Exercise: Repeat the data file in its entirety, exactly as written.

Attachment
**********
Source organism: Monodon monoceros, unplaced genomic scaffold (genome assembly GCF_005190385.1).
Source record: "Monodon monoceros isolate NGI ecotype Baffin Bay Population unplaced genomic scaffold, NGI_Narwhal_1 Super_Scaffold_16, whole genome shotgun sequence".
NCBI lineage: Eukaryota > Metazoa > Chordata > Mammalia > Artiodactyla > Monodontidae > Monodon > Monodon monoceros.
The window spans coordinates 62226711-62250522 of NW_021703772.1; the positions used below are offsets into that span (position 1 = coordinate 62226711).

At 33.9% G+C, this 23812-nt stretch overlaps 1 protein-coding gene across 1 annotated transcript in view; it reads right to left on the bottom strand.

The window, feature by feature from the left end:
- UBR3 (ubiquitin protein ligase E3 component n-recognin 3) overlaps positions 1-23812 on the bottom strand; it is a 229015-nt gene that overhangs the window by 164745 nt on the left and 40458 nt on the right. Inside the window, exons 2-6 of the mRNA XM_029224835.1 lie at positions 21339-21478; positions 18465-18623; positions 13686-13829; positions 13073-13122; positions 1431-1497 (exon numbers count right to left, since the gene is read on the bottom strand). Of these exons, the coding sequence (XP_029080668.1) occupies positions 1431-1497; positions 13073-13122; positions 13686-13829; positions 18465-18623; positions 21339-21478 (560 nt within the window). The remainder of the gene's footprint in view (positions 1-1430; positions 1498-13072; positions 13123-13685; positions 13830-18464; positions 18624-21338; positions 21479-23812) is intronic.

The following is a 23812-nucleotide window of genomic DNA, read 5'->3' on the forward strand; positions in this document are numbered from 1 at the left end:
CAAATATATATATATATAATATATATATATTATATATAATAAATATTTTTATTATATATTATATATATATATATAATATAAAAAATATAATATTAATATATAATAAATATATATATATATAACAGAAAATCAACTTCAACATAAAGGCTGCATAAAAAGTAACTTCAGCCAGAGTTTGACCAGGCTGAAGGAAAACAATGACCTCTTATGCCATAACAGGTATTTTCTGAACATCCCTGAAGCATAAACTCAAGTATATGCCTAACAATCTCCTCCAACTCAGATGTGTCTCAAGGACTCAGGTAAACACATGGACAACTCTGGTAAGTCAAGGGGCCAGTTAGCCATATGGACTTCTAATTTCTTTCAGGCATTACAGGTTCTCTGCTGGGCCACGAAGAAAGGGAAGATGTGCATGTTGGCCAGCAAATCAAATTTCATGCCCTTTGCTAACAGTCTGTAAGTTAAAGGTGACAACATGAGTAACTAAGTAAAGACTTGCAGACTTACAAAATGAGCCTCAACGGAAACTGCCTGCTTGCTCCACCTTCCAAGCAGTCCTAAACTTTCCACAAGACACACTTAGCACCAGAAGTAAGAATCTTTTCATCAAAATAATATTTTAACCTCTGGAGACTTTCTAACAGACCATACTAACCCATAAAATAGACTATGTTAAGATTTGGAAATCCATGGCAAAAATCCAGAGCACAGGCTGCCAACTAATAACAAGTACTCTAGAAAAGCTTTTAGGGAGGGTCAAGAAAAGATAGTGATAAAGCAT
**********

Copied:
Source organism: Monodon monoceros, unplaced genomic scaffold (genome assembly GCF_005190385.1).
Source record: "Monodon monoceros isolate NGI ecotype Baffin Bay Population unplaced genomic scaffold, NGI_Narwhal_1 Super_Scaffold_16, whole genome shotgun sequence".
NCBI lineage: Eukaryota > Metazoa > Chordata > Mammalia > Artiodactyla > Monodontidae > Monodon > Monodon monoceros.
The window spans coordinates 62226711-62250522 of NW_021703772.1; the positions used below are offsets into that span (position 1 = coordinate 62226711).

At 33.9% G+C, this 23812-nt stretch overlaps 1 protein-coding gene across 1 annotated transcript in view; it reads right to left on the bottom strand.

The window, feature by feature from the left end:
- UBR3 (ubiquitin protein ligase E3 component n-recognin 3) overlaps positions 1-23812 on the bottom strand; it is a 229015-nt gene that overhangs the window by 164745 nt on the left and 40458 nt on the right. Inside the window, exons 2-6 of the mRNA XM_029224835.1 lie at positions 21339-21478; positions 18465-18623; positions 13686-13829; positions 13073-13122; positions 1431-1497 (exon numbers count right to left, since the gene is read on the bottom strand). Of these exons, the coding sequence (XP_029080668.1) occupies positions 1431-1497; positions 13073-13122; positions 13686-13829; positions 18465-18623; positions 21339-21478 (560 nt within the window). The remainder of the gene's footprint in view (positions 1-1430; positions 1498-13072; positions 13123-13685; positions 13830-18464; positions 18624-21338; positions 21479-23812) is intronic.

The following is a 23812-nucleotide window of genomic DNA, read 5'->3' on the forward strand; positions in this document are numbered from 1 at the left end:
CAAATATATATATATATAATATATATATATTATATATAATAAATATTTTTATTATATATTATATATATATATATAATATAAAAAATATAATATTAATATATAATAAATATATATATATATAACAGAAAATCAACTTCAACATAAAGGCTGCATAAAAAGTAACTTCAGCCAGAGTTTGACCAGGCTGAAGGAAAACAATGACCTCTTATGCCATAACAGGTATTTTCTGAACATCCCTGAAGCATAAACTCAAGTATATGCCTAACAATCTCCTCCAACTCAGATGTGTCTCAAGGACTCAGGTAAACACATGGACAACTCTGGTAAGTCAAGGGGCCAGTTAGCCATATGGACTTCTAATTTCTTTCAGGCATTACAGGTTCTCTGCTGGGCCACGAAGAAAGGGAAGATGTGCATGTTGGCCAGCAAATCAAATTTCATGCCCTTTGCTAACAGTCTGTAAGTTAAAGGTGACAACATGAGTAACTAAGTAAAGACTTGCAGACTTACAAAATGAGCCTCAACGGAAACTGCCTGCTTGCTCCACCTTCCAAGCAGTCCTAAACTTTCCACAAGACACACTTAGCACCAGAAGTAAGAATCTTTTCATCAAAATAATATTTTAACCTCTGGAGACTTTCTAACAGACCATACTAACCCATAAAATAGACTATGTTAAGATTTGGAAATCCATGGCAAAAATCCAGAGCACAGGCTGCCAACTAATAACAAGTACTCTAGAAAAGCTTTTAGGGAGGGTCAAGAAAAGATAGTGATAAAGCAT